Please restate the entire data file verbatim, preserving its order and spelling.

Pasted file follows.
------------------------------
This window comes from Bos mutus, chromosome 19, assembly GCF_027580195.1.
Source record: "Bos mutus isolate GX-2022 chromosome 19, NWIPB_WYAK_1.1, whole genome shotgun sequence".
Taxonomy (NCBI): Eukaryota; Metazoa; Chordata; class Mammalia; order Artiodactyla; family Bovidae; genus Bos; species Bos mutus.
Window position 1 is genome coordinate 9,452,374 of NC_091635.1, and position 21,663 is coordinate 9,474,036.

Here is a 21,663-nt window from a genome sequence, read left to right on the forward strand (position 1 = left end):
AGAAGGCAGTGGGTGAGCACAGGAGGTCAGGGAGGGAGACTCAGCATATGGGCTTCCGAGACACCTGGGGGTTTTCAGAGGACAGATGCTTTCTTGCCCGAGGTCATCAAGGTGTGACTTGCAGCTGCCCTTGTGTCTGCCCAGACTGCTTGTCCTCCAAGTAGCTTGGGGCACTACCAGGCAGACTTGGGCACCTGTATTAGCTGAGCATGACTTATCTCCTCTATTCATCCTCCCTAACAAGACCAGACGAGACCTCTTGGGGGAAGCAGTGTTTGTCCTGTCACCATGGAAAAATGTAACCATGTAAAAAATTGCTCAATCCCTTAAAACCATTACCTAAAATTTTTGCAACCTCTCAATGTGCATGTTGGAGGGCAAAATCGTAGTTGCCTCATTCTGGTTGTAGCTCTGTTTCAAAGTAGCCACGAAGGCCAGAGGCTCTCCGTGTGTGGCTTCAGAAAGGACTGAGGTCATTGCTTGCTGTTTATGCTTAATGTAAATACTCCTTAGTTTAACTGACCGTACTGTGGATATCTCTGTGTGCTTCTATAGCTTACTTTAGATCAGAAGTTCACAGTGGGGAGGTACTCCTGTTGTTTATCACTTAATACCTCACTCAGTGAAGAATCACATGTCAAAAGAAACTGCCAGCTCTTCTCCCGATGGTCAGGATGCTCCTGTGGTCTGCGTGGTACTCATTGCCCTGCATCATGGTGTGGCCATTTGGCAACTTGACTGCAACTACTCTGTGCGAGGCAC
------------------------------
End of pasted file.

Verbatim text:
This window comes from Bos mutus, chromosome 19, assembly GCF_027580195.1.
Source record: "Bos mutus isolate GX-2022 chromosome 19, NWIPB_WYAK_1.1, whole genome shotgun sequence".
Taxonomy (NCBI): Eukaryota; Metazoa; Chordata; class Mammalia; order Artiodactyla; family Bovidae; genus Bos; species Bos mutus.
Window position 1 is genome coordinate 9,452,374 of NC_091635.1, and position 21,663 is coordinate 9,474,036.

Here is a 21,663-nt window from a genome sequence, read left to right on the forward strand (position 1 = left end):
AGAAGGCAGTGGGTGAGCACAGGAGGTCAGGGAGGGAGACTCAGCATATGGGCTTCCGAGACACCTGGGGGTTTTCAGAGGACAGATGCTTTCTTGCCCGAGGTCATCAAGGTGTGACTTGCAGCTGCCCTTGTGTCTGCCCAGACTGCTTGTCCTCCAAGTAGCTTGGGGCACTACCAGGCAGACTTGGGCACCTGTATTAGCTGAGCATGACTTATCTCCTCTATTCATCCTCCCTAACAAGACCAGACGAGACCTCTTGGGGGAAGCAGTGTTTGTCCTGTCACCATGGAAAAATGTAACCATGTAAAAAATTGCTCAATCCCTTAAAACCATTACCTAAAATTTTTGCAACCTCTCAATGTGCATGTTGGAGGGCAAAATCGTAGTTGCCTCATTCTGGTTGTAGCTCTGTTTCAAAGTAGCCACGAAGGCCAGAGGCTCTCCGTGTGTGGCTTCAGAAAGGACTGAGGTCATTGCTTGCTGTTTATGCTTAATGTAAATACTCCTTAGTTTAACTGACCGTACTGTGGATATCTCTGTGTGCTTCTATAGCTTACTTTAGATCAGAAGTTCACAGTGGGGAGGTACTCCTGTTGTTTATCACTTAATACCTCACTCAGTGAAGAATCACATGTCAAAAGAAACTGCCAGCTCTTCTCCCGATGGTCAGGATGCTCCTGTGGTCTGCGTGGTACTCATTGCCCTGCATCATGGTGTGGCCATTTGGCAACTTGACTGCAACTACTCTGTGCGAGGCAC